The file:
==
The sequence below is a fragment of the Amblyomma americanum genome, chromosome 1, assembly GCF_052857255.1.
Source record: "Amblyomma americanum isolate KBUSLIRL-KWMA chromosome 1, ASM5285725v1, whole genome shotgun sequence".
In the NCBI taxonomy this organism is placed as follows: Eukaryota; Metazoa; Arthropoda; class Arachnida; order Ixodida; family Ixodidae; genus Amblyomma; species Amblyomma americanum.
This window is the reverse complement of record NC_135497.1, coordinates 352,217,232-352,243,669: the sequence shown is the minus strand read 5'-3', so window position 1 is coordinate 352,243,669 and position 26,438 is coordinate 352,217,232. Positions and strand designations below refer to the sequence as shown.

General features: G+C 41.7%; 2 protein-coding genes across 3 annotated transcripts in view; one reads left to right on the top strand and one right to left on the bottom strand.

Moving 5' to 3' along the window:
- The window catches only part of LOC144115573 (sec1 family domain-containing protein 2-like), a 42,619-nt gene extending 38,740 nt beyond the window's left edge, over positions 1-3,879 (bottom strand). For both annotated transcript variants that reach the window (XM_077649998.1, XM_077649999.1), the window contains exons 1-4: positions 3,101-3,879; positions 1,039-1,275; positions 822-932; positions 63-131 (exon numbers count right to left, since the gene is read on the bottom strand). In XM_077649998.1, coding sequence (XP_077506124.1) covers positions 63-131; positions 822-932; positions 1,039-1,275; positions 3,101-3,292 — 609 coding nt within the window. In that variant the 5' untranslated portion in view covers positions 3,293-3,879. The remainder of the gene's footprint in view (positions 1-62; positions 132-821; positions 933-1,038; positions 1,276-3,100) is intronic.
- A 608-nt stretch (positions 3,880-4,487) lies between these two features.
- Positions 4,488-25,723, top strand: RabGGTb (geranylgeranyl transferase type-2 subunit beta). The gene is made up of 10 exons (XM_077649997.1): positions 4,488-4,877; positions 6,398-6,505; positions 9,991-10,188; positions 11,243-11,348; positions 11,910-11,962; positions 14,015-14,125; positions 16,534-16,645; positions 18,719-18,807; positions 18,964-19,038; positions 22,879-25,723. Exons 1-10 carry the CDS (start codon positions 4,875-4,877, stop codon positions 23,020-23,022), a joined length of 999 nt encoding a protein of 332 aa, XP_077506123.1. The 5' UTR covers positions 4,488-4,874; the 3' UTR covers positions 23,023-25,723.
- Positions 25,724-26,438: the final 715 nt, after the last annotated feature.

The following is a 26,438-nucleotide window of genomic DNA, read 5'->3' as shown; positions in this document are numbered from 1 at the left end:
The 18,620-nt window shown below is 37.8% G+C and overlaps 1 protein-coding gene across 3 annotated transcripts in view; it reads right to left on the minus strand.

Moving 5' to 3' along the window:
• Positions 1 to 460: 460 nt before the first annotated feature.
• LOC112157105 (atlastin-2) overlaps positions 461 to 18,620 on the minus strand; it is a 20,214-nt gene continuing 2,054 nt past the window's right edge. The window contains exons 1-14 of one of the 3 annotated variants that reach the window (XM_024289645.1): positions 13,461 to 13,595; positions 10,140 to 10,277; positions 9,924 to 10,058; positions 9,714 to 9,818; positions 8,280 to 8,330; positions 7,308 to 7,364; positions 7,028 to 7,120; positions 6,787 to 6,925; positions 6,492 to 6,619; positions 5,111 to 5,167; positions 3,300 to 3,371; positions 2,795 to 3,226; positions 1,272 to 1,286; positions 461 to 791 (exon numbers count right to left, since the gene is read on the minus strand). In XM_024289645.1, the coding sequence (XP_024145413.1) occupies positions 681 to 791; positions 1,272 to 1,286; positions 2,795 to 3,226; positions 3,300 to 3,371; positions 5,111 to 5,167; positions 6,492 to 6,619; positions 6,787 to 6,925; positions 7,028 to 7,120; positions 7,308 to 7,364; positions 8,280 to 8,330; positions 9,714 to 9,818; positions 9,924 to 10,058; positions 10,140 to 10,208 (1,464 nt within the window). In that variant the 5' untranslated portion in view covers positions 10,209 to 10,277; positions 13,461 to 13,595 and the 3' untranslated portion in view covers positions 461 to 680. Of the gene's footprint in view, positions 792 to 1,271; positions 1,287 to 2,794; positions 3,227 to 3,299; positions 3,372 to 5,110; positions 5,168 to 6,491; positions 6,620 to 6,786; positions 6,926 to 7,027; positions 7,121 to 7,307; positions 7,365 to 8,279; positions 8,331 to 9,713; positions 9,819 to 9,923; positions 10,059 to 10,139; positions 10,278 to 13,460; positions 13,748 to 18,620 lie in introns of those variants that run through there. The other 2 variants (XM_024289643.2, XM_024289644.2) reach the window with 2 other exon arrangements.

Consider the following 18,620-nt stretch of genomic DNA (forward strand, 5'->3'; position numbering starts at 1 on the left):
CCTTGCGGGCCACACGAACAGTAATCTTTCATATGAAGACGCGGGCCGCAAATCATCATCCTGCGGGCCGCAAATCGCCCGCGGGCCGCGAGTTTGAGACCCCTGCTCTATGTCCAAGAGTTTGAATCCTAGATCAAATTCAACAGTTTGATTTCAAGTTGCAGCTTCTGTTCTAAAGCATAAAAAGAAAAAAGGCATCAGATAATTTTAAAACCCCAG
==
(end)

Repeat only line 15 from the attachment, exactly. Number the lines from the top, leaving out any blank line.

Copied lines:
• LOC112157105 (atlastin-2) overlaps positions 461 to 18,620 on the minus strand; it is a 20,214-nt gene continuing 2,054 nt past the window's right edge. The window contains exons 1-14 of one of the 3 annotated variants that reach the window (XM_024289645.1): positions 13,461 to 13,595; positions 10,140 to 10,277; positions 9,924 to 10,058; positions 9,714 to 9,818; positions 8,280 to 8,330; positions 7,308 to 7,364; positions 7,028 to 7,120; positions 6,787 to 6,925; positions 6,492 to 6,619; positions 5,111 to 5,167; positions 3,300 to 3,371; positions 2,795 to 3,226; positions 1,272 to 1,286; positions 461 to 791 (exon numbers count right to left, since the gene is read on the minus strand). In XM_024289645.1, the coding sequence (XP_024145413.1) occupies positions 681 to 791; positions 1,272 to 1,286; positions 2,795 to 3,226; positions 3,300 to 3,371; positions 5,111 to 5,167; positions 6,492 to 6,619; positions 6,787 to 6,925; positions 7,028 to 7,120; positions 7,308 to 7,364; positions 8,280 to 8,330; positions 9,714 to 9,818; positions 9,924 to 10,058; positions 10,140 to 10,208 (1,464 nt within the window). In that variant the 5' untranslated portion in view covers positions 10,209 to 10,277; positions 13,461 to 13,595 and the 3' untranslated portion in view covers positions 461 to 680. Of the gene's footprint in view, positions 792 to 1,271; positions 1,287 to 2,794; positions 3,227 to 3,299; positions 3,372 to 5,110; positions 5,168 to 6,491; positions 6,620 to 6,786; positions 6,926 to 7,027; positions 7,121 to 7,307; positions 7,365 to 8,279; positions 8,331 to 9,713; positions 9,819 to 9,923; positions 10,059 to 10,139; positions 10,278 to 13,460; positions 13,748 to 18,620 lie in introns of those variants that run through there. The other 2 variants (XM_024289643.2, XM_024289644.2) reach the window with 2 other exon arrangements.